A History of the Endecott Pear Tree by Richard B. Trask

The 375-year-old Endecott Pear Tree in Danvers was planted under the direction of the first Massachusetts Governor, English Puritan John Endecott (c 1588-1665). Endecott sailed from England to the New World aboard the ship Abigail in 1628, landing at a small peninsula the native inhabitants called Naumkeag. Endecott established a permanent settlement there and gave the location the Hebrew word for “peace” – Salem.

On July 3, 1632, Endecott received the first grant of land by the colonial legislature, 300 acres in an area along present day Endicott Street in Danvers and extending to Danversport. All traces of Endecott’s homestead, farm and wharfs have disappeared, save the Endecott Family Graveyard, and an ancient pear tree located at what was once the front of his house, planted sometime between 1632 to 1640. The pears from the Danvers tree have been known as “Endecott Pears” for several hundred years, and have also been identified with a variety of sugar pear known as “Bon Chrétien.”

Endicott served for two years as the first governor of Massachusetts and an additional sixteen years over the next four decades. He died in Boston on March 15, 1665.

The Endecott Pear Tree has been celebrated in history, art, and poetry, as well as illustrated in books, magazines, murals and postcards from as early as the 18th century. Henry Wadsworth Longfellow wrote of its longevity and President John Adams spoke of its significance.

Over four centuries the tree has survived numerous challenges but always, miraculously, springs back:

  • The Rev. William Bentley of Salem visited the tree in 1796 and wrote: “There is only one tree left which bears the Sugar Pear, and by tradition was planted in 1630. It is much decayed at bottom, but the branches at top are sound.”
  • In 1837, Charles Moses Endicott (1793-1863) wrote an “Account of the present condition of the Endicott Pear Tree.” and noted the dilapidated condition of the trunk.
  • By 1804, the tree lay prostrate,shorn of all its branches, and its trunk split and divided.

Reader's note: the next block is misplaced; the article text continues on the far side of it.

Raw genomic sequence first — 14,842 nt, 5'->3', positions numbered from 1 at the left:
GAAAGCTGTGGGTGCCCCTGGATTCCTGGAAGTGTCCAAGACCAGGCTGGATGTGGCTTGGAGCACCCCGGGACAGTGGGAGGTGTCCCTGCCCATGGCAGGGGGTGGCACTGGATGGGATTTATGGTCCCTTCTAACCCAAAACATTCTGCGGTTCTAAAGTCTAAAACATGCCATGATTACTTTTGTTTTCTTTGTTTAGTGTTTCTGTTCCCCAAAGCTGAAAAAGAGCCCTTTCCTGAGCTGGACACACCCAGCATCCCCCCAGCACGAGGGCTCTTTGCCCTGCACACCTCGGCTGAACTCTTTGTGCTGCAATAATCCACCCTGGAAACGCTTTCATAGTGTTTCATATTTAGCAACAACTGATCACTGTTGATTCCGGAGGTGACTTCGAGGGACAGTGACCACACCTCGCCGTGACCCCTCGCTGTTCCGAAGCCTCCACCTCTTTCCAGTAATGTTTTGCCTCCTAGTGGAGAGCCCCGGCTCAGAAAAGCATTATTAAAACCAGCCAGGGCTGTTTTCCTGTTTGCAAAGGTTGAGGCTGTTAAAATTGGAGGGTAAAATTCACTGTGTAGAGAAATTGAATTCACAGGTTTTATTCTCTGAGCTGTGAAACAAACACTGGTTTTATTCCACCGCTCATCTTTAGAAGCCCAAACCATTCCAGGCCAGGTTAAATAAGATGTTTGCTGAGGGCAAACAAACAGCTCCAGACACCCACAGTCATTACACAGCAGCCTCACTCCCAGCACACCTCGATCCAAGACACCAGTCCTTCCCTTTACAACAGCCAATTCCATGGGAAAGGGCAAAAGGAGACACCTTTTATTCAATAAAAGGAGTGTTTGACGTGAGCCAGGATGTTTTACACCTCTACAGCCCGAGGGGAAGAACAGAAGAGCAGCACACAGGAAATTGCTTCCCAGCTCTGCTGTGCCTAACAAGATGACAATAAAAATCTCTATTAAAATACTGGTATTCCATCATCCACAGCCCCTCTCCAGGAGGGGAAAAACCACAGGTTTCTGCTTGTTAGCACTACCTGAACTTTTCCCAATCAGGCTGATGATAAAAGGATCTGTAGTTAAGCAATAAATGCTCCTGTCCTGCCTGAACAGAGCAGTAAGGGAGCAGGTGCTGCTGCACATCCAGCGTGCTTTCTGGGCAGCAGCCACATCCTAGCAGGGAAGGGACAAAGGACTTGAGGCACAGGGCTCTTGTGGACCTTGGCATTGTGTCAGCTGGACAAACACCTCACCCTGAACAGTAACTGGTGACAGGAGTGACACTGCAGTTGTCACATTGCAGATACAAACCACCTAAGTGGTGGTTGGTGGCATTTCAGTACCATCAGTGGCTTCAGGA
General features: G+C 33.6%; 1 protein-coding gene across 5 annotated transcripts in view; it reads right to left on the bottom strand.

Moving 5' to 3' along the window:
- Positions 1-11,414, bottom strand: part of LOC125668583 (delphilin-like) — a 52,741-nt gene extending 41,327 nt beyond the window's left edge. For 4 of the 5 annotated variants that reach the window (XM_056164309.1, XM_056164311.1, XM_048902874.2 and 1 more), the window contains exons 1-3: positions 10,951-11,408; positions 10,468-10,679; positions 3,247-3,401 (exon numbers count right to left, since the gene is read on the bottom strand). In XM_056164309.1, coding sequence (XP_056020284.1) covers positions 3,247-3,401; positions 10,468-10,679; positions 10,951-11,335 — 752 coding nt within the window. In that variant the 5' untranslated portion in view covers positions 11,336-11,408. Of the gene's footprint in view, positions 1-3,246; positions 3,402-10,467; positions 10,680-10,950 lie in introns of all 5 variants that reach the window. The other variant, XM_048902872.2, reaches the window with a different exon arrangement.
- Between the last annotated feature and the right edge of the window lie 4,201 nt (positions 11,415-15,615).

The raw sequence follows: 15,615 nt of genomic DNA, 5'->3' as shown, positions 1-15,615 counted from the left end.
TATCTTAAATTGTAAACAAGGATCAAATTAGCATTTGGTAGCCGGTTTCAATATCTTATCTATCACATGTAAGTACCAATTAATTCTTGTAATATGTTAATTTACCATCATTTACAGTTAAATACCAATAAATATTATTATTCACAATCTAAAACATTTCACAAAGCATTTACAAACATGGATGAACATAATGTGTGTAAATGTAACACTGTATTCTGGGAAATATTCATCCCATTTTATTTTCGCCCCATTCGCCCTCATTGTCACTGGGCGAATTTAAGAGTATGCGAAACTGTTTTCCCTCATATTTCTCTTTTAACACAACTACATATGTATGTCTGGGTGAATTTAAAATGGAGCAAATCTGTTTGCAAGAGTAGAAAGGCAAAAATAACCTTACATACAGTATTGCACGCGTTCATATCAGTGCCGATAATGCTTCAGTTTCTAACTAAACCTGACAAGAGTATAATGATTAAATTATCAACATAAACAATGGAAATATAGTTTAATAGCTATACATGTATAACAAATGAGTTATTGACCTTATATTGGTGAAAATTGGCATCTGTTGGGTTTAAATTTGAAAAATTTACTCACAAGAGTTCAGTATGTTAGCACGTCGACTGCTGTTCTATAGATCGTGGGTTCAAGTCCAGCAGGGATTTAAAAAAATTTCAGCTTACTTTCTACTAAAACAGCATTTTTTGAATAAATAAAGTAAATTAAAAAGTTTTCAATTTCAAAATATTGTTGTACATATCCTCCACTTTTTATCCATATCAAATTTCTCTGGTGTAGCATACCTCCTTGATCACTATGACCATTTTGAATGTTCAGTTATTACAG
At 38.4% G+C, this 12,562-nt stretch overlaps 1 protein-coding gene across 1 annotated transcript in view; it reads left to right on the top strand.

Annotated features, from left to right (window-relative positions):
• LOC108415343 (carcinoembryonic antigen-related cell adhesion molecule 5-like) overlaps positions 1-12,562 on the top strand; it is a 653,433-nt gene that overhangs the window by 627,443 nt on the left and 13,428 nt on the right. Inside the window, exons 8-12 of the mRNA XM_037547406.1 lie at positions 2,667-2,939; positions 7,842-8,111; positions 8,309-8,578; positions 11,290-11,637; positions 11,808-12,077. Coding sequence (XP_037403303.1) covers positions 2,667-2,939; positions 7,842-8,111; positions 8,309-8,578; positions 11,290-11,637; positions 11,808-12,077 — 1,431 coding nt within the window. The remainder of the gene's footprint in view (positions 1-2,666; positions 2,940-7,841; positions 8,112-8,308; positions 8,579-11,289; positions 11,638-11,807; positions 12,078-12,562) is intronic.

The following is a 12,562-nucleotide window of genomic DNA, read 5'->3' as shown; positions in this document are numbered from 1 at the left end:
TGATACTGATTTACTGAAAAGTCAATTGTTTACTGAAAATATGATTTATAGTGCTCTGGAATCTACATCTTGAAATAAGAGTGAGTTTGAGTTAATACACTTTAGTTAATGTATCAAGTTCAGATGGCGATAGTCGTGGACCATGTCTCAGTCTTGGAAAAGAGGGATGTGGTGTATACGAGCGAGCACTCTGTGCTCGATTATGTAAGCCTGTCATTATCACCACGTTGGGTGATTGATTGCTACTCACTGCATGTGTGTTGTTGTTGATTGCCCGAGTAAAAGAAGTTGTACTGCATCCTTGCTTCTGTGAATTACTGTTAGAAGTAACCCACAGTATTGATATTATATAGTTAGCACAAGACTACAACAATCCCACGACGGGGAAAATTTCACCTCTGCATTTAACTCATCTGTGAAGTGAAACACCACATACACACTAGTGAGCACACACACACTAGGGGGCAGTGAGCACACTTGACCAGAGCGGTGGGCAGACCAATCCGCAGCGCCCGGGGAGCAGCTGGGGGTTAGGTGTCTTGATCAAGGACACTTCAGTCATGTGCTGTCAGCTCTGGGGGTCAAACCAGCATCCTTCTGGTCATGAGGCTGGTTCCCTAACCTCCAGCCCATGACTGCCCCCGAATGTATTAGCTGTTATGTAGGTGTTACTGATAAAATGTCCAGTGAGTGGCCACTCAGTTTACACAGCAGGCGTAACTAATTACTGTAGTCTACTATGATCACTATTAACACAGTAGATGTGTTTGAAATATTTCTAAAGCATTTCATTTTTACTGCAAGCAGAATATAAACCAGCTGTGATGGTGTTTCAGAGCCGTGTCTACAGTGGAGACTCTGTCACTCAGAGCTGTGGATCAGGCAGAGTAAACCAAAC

• In the heavy gale of September, 1815, the limbs were either split or broken, and it appeared doubtful, for some time, if it would ever recover.
  • In 1848 the people of Danvers were concerned about decay which was detected in the main part of this tree but as vigorous suckers were sent out from the roots, fruit continued to appear annually.
  • In 1858 Charles Endicott again wrote about the tree, “The vigor of its youth has now passed away & it may not survive the storms of many winters more.\
  • By 1924, the original trunk had entirely disappeared, but two suckers about two feet in circumference were in good condition
  • “The Endecott Pear Tree survived a number of terrible storms and hurricanes (1770, 1804, 1815, and the famous New England Hurricane of 1938 which seriously damaged the tree.
  • In 1952 CBS-Hytron built a large plant on the site, and a parking lot that left the tree virtually hidden.
  • On October 18, 1956, it was noted that the Endicott Pear tree was bearing fruit in its 321st year.
  • The worst threat came in late July 1964 when a teenage vandal dismembered the tree. Not a leaf, not a twig, not a branch, not a limb was left on the two main trunks. The news was printed throughout the country.
  • Despite the failure of human efforts to graft onto the tree, it sprouted about 100 suckers the next year.
  • In 2002 the North Shore Medical Center created a new large Ambulatory Care Center, and development further encroached upon the pear tree site.

  • The Medical Center took responsibility for preserving the tree.
  • In 2009 a permanent display panel featuring text written and images selected by me concerning the history of the pear tree, was installed in the public lobby of the Medical Center.
  • In 2011 an historic marker was placed adjacent to the parking lot at the viewing level overlooking the pear tree site.

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